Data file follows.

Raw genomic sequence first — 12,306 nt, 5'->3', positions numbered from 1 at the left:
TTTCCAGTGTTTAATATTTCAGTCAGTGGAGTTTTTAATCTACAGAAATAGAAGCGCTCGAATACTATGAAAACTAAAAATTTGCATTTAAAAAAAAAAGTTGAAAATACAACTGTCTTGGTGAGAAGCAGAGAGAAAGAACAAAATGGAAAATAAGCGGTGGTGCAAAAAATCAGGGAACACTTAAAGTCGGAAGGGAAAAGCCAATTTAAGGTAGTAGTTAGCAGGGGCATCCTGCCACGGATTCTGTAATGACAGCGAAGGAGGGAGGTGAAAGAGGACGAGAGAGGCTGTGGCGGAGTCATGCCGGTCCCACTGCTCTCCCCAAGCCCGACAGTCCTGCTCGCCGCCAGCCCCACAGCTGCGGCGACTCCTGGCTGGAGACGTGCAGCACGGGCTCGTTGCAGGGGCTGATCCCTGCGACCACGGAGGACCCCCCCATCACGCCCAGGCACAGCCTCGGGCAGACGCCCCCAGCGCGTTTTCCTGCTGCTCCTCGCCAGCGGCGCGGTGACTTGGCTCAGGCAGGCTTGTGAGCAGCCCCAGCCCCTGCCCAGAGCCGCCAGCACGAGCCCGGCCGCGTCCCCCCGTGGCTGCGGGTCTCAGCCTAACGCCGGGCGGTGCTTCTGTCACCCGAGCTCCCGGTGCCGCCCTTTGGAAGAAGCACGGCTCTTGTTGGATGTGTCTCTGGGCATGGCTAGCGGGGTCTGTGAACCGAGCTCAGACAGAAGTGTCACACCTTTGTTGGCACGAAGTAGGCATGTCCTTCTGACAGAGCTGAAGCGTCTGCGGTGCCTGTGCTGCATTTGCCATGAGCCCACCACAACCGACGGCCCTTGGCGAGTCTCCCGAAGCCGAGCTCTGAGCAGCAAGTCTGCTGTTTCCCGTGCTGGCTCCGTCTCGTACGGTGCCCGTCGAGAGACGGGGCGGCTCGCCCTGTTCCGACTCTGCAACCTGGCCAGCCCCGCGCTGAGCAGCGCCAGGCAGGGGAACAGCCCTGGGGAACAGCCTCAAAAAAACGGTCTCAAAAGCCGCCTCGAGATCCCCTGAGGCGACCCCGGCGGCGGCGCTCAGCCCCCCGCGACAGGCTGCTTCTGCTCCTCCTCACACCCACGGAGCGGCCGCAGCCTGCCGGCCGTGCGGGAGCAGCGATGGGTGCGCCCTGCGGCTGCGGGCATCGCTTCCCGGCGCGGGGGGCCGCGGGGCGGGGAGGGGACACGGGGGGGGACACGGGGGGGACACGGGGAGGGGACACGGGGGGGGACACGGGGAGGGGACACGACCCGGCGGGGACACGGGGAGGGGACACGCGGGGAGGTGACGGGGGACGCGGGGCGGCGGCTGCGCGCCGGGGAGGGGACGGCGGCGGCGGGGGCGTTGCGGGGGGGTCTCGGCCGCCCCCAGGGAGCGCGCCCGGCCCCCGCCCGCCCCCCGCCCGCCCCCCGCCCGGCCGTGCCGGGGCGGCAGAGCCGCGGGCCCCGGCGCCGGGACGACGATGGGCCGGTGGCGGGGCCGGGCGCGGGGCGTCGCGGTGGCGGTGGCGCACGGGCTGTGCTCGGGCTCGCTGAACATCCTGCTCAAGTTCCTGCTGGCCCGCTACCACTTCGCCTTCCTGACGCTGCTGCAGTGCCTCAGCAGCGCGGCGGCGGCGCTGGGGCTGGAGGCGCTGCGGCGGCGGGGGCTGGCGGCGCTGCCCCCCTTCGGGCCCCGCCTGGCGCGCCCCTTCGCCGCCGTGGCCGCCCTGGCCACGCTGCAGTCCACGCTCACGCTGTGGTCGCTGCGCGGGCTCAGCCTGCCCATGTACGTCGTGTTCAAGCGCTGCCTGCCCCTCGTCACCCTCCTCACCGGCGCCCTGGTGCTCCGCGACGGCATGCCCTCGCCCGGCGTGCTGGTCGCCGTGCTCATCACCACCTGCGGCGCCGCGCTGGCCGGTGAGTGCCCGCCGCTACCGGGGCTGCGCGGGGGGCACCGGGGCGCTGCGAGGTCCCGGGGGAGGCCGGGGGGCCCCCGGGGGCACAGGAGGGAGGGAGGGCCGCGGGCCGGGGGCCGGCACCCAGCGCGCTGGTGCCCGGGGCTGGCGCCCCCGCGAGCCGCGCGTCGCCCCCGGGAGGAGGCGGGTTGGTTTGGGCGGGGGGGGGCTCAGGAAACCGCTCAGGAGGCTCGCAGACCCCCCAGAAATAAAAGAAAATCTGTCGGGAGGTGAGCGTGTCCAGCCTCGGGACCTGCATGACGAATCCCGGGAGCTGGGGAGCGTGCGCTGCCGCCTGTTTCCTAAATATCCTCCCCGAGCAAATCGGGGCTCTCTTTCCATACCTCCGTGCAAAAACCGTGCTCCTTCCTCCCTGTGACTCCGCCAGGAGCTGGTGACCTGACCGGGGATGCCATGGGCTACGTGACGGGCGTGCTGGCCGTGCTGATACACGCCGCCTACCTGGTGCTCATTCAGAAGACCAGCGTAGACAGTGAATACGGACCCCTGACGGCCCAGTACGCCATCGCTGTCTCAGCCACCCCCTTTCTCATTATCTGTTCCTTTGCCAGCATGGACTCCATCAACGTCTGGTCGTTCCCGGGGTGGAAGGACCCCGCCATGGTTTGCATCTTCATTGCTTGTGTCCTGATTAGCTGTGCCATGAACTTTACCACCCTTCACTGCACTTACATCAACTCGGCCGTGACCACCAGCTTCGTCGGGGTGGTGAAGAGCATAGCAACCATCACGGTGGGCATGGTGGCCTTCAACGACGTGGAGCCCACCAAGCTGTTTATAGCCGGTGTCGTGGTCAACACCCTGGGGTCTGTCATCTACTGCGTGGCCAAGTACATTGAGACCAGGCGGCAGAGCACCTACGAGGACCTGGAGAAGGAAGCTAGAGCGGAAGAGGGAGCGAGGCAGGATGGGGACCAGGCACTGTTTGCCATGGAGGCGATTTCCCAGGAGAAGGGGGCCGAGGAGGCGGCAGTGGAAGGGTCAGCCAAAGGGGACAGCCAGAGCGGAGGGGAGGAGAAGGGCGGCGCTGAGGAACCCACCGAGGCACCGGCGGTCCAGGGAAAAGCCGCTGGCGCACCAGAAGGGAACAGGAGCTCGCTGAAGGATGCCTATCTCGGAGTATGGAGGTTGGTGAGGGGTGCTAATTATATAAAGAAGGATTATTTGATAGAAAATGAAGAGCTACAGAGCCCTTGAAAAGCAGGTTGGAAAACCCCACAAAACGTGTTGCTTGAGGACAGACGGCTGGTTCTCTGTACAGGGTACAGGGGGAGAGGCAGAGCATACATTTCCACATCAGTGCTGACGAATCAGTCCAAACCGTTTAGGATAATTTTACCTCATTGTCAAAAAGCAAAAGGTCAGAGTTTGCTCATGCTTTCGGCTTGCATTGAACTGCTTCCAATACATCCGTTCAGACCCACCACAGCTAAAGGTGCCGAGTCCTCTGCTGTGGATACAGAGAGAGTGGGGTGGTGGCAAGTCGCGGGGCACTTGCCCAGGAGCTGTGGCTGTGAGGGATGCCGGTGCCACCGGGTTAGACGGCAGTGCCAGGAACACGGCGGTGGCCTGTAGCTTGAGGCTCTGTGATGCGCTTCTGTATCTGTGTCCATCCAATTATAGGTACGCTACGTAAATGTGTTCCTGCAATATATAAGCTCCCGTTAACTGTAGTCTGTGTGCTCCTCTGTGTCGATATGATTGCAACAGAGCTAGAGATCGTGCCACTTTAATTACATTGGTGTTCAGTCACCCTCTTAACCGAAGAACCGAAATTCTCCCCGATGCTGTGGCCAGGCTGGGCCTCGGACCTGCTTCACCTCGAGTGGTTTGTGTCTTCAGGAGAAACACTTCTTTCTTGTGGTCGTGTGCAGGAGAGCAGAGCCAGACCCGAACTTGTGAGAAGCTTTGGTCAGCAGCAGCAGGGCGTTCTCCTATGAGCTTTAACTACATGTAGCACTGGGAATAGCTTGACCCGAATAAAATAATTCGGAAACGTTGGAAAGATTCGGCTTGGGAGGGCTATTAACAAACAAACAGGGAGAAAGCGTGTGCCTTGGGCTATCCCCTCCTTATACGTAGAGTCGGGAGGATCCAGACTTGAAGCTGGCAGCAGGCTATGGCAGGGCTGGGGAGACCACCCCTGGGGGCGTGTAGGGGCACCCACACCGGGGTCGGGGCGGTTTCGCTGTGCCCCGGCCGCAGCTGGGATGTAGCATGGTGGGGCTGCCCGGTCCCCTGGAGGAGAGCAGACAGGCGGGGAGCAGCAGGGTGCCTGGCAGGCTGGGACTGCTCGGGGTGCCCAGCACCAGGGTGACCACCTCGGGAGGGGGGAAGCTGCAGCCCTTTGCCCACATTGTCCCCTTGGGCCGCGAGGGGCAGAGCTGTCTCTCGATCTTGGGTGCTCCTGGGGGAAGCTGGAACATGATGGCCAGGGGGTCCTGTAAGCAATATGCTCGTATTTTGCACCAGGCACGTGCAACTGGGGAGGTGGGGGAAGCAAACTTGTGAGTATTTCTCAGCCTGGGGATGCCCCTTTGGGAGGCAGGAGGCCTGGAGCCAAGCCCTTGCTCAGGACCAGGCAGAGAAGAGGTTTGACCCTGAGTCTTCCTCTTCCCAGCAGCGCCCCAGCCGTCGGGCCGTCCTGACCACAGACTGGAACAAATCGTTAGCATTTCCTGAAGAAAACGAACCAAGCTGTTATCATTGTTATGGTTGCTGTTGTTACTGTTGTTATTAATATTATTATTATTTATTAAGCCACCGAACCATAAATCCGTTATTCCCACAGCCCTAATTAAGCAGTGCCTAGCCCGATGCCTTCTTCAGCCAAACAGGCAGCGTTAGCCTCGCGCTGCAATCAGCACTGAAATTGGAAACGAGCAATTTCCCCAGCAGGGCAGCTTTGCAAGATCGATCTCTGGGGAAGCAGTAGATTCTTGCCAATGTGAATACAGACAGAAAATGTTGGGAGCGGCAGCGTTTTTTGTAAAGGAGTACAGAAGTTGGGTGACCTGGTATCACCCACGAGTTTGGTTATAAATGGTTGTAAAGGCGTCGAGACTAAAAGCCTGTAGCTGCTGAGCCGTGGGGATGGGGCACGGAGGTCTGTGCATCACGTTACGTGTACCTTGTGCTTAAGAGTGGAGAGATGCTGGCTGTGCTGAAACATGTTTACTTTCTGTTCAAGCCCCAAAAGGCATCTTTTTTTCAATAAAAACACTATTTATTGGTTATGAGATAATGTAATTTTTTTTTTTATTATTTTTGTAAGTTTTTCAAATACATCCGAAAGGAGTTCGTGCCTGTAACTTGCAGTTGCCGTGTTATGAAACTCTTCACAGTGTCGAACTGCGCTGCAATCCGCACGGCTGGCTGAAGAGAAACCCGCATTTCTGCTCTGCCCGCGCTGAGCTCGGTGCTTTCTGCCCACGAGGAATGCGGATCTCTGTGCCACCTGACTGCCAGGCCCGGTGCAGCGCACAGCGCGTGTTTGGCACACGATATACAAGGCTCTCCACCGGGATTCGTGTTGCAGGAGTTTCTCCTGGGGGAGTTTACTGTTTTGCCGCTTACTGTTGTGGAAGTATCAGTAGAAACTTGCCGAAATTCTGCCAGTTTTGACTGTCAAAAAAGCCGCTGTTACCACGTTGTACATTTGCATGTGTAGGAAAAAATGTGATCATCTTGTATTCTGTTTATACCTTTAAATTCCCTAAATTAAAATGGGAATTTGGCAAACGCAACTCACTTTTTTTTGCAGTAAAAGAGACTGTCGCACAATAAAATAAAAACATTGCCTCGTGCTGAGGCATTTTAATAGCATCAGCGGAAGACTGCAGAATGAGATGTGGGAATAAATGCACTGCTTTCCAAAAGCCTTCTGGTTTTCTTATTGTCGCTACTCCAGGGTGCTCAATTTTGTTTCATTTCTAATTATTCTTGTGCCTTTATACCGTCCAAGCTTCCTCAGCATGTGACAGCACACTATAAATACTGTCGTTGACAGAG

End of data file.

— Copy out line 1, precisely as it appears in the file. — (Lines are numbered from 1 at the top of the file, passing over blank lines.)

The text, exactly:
Raw genomic sequence first — 12,306 nt, 5'->3', positions numbered from 1 at the left: